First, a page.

Tuesday, February 11, 2020

Wrapping up the Residency

 (Above:  The last few pieces made for The Clothesline.  Click on any image to enlarge.)

Time has really flown by during the past few weeks as artist-in-residency at the Springfield Art Association.  I've been more productive than I thought possible.  The Clothesline now includes sixty pillowcases, sixteen vintage child's garments, and four dozen household linens.  Hand prints made from found fabric are fused to every item.


I've carefully zigzag stitched around every hand print.  The household linens presented a unique design challenge.  I had to decide how to best make each one look good from both sides.  After all, both sides are equally visible when hanging on a clothesline.  Most of the long table runners had hand prints fused to both sides ... allowing the bobbin thread to create a nice outline on the opposite side.


When hanging in strong light, the fabric hand prints on the opposite side are actually visible right through the ground material.


For the fancy fabric place mats, I fused the fabric hand print to the "wrong side" and carefully stitched a yoyo on the right side.  Therefore, each side sort of looks like the "front".

(Above:  Great Grandma's Remnants, a yellow fiber vessels filled with the leftover sashing from a top quilt and a small red-and-yellow fiber vessel that will be given to Betsy Dollar, executive director of the Springfield Art Association.)

Yesterday I took down the clothesline I hung in the spare bedroom.  The actual clothesline was made from yellow cording and a small length of leftover red-and-yellow cording zigzag stitched from old yarn months ago.  I took the two pieces of cording and zigzag stitched them into fiber vessels.  I did this in order to have a place for the pink and blue leftover pieces of sashing that had once been part of the Sun Bonnet Sue quilt top used during my first week to create Sue's Environmental To Do List.  Each piece of pink sashing made two rolls.  Each blue square made one.  Now, every scrap from my great grandmother's quilt top has found a place as art.

 (Above:  The grand hallway at the Lincoln Museum.)

I've also recently visited two more tourist destinations here in Springfield.  The Lincoln Museum is part of a complex that includes the presidential library.  It was wonderful!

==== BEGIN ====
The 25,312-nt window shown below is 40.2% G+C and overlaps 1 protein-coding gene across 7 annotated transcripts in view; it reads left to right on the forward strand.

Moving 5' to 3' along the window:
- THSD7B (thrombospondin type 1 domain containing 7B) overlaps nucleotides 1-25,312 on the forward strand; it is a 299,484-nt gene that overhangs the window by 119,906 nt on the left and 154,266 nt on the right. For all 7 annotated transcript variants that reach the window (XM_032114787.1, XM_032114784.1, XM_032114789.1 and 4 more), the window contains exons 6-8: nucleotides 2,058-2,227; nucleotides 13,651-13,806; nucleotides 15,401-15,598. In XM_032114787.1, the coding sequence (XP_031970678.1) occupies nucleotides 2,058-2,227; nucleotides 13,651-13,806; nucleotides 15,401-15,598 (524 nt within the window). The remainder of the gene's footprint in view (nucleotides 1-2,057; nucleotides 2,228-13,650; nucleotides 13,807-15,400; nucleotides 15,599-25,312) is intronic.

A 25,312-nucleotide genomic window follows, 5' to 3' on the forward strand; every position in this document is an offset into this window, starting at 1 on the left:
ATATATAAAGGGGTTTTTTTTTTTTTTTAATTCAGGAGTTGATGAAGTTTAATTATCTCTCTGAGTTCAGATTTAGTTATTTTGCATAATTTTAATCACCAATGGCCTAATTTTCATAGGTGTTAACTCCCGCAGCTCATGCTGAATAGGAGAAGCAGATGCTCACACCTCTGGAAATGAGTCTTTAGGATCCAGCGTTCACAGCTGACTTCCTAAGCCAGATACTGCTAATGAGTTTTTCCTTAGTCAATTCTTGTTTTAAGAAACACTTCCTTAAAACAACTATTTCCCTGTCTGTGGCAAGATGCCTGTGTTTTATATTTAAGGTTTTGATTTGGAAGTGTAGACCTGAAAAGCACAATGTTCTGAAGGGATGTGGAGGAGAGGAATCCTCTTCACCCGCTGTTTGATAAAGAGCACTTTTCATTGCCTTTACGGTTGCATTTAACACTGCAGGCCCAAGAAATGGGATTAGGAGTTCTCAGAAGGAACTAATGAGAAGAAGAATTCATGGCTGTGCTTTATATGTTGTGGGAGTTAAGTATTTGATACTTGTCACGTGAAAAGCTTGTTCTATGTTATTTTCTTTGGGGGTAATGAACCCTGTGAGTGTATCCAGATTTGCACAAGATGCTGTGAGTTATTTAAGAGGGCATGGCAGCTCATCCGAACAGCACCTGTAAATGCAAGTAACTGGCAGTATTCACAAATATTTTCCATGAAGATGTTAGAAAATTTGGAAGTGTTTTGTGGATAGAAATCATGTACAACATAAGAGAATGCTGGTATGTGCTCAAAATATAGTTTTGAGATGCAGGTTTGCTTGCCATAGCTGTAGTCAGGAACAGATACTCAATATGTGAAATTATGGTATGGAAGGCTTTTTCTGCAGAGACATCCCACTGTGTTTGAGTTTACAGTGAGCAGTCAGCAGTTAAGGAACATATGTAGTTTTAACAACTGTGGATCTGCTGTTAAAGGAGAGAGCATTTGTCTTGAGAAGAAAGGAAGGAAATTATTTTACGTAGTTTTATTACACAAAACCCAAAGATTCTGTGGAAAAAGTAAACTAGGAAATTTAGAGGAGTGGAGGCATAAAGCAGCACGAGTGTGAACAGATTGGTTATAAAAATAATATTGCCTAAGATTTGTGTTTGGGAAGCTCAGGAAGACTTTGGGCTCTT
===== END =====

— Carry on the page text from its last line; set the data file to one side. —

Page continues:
Some areas included great vignettes depicting Lincoln's early life.


One section showed reproduced garments worn by Mary Todd Lincoln and other socialites living in Washington, DC during the Lincoln administration.


The staging of an exhibit of newspaper caricatures was utterly fantastic ... at least to the custom picture framer that I am.  All these trapezoidal frames made the experience of seeing these images as off-balanced and tumultuous as they must have been experience during their day.  Another area had blood red walls on which portraits of Civil War era personalities appeared. A touch screen allowed viewers to learn the identities of those in the pictures.  It was quite effective and so was the lighting and seat vibrations during the seventeen minute film shown in a lovely auditorium.

 (Above:  Living room fireplace at the Vachel Lindsay home.)

The other place I went was the Vachel Lindsay home.  Before coming to Springfield, I'd never heard of poet Vachel Lindsay. Evidently he was quite a popular poet/performer in his day and is frequently linked with Carl Sandburg and Edgar Lee Masters (poet I have heard of). He is also credited with discovering (or at least assisting with the early success of) Langston Hughes ... another poet whose latter fame certainly eclipsed that of Vachel Lindsay.

 (Above:  Downstairs bedroom and location of Vachel Lindsay's birth.)

I was the only person visiting the house on the day I went.  The tour was quite in depth as the docent is a poet totally devoted to all things about Vachel Lindsay and his entire, extended family.


I was there for over two hours and treated to stories ranging from Springfield's 1908 race riots to Vachel Lindsay's sister's missionary trips to China.  The docent even played recording of Vachel Lindsay reciting his work.  While I'm not necessarily now a Vachel Lindsay fan (have only read one poem, Abraham Lincoln Walks at Midnight, since visiting the house), I found myself latter thinking about time, fading fame, and last influence.  I'm glad I went.

 (Above:  Upstairs bedroom.  The far room is where Vachel Lindsay died after downing a pint of lye.)


Finally, I went to last evening's month meeting of Q.U.I.L.T.S. (Quilters United in Learning, Teaching, and Self-Improvement.)

It is always nice to share some of my work for link-minded fiber people.  It is also so much fun to see "Show-and-Tell".





3 comments:

Meanqueen said...

You write such interesting blog posts, thank you.

Catherine:theMaker said...

And you are probably wending your way home, with your awesome supply of wonderful art pieces...will you rest, or are you itching to start something else. I'm sure it's the last part of the sentence...which leads us to try and imagine "what will that be?"

Ann Scott said...

Sounds and looks like such a great and productive time. Thank you for sharing with your readers.